Then & Now
August 6, 1995
by Manuel L. Quezon III
I am become Death, the detroyer of worlds.
-From the :Bhagavad GitaÃ¢â‚¬Â
HIROKO Nakamura was five months old when an atomic bomb was exploded over Hiroshima. She was two kilometers away from ground zero. Her father was even closer -downtown with some friends. Her eldest brother was close, too; working in a Mitsubishi factory. One of her sisters was in school.
When the bomb detonated, her father was buried by the rubble from a building that collapsed. He cried out for help, but no one came to help. Eventually he managed to dig himself out. All his friends were missing. Later on, it turned out that they had all been killed. He made his way home, to look for his family.
HirokoÃ¢â‚¬â„¢s brother somehow made it home, too. But her sister was missing. Her father went out to look for her, and discovered that the school building had collapsed. Again, somehow, he found his daughter. Wen the bomb exploded, she had, instinctively, covered her eyes, but she was nearly blinded, and was terribly burned. He took her home and cared for her as best he could. There were no medicines, no water. The river that ran through Hiroshima was full of the corpses of the dead who had, in their agony, sought relief inits waters. And its banks were lined with the horribly disfigured, many of whom were dying.
When Hiroko and the rest of her family were evacuated from the ruined city, her father and edlest brother stayed. They wanted to help those left behind, and get on with the task of rebuilding. They rebuilt their home, they fed themselves by growing vegetables. They managed as best as they could, all the while unaware of the poisoned ground exuding radiation beneath them. For neither they nor anyone else knew about radiation or its effects on human tissue. And neither they nor anyone else knew that the atomic bomb, which had killed or wounded nearly 150,000 people -literally in the twinkling of an eye- would continue killing through the years, taking its toll among those who had considered themselves fortunate for having survived the blast.
The Nakamura family -10 of them altogether- were a fortunate family. They all survived the dropping of the atomic bomb. They bear the distinction of being one of the few families to have lived through the second Holocaust -for the death of a city by nuclear fission is the closest man has come to seeing what GodÃ¢â‚¬â„¢s wrath is truly like.
The Nakamuras lived in their reconstructed home for 10 years. They went on with their lives. HirokoÃ¢â‚¬â„¢s father lived to the ripe old age of 81, finally succumbing to lung cancer. The other members of her family who have died also succumbed to cancer. It is chilling to note that Hiroko cannot say if her father, or the others who died, died of cancer because of the effects of the bomb or not. Even at the end of their lives, members of the Nakamura family remain haunted by what happened on August 6, 1945.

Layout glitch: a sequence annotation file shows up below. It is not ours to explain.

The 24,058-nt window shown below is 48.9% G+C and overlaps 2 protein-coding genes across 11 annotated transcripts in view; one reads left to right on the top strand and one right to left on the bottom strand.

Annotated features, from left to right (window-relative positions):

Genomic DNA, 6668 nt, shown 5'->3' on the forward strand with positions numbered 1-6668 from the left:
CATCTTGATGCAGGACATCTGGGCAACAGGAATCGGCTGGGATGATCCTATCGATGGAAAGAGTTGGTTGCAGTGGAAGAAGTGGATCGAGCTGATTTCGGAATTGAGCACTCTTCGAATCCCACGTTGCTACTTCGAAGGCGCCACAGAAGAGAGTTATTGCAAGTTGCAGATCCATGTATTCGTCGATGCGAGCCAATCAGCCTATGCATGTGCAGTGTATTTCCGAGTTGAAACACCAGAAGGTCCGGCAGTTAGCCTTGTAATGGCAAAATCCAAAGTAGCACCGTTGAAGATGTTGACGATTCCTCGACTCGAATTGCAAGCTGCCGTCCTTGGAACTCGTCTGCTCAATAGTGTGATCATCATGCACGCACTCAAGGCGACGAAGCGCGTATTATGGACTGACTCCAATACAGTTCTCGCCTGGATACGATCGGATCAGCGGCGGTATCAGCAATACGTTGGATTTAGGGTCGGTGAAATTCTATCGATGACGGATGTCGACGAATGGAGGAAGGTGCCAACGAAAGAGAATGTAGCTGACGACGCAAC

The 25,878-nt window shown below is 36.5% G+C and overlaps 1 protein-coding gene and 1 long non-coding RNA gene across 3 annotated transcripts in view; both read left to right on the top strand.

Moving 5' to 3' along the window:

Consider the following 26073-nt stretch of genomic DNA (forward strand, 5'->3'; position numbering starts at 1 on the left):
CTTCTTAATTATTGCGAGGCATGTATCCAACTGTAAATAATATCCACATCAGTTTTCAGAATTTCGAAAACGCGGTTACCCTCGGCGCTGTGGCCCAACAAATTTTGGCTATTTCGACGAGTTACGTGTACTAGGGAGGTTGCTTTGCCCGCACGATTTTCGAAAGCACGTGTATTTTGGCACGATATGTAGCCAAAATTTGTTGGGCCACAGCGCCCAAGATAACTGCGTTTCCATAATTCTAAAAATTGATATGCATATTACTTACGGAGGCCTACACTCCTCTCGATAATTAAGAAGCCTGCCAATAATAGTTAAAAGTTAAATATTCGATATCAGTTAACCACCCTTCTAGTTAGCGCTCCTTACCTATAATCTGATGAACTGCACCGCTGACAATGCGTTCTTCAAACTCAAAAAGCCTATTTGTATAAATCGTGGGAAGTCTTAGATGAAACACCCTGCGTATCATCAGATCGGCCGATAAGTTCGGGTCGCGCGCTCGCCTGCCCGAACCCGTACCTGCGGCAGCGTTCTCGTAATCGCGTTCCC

Hiroko herself eventually married an American, J. Marsh Thomson, and came to live in the Philippines. She is an accomplished artist, a painter. Her husband is a businessman, one of the prime movers behind College Assurance Plans. He is also involved in civic work. They have three children: Julia, the eldest; Joshua, their only son; and their youngest, Akiko, who as an athlete proudly represents the Philippines in sports events.
It has been fifty years to the day since Hiroshima was bombed. While Hiroko has found peace, and happiness, in her heart, one fervent wish still burns. That no other people on earth should have to go through what the people of Hiroshima and Nagasaki experienced.
When you clap and cheer for Akiko,remember her mother. Out of the rubble springs new life, and generations beget new generations; but the pain and the horror must be remembered, lest the young shed the same tears that their elders did.
Hiroko bears witness to a great tragedy -and the nobility of those who survived, and demonstrated that the things that make humans good are the things that prevail. She has taught her children that; and all who have met her.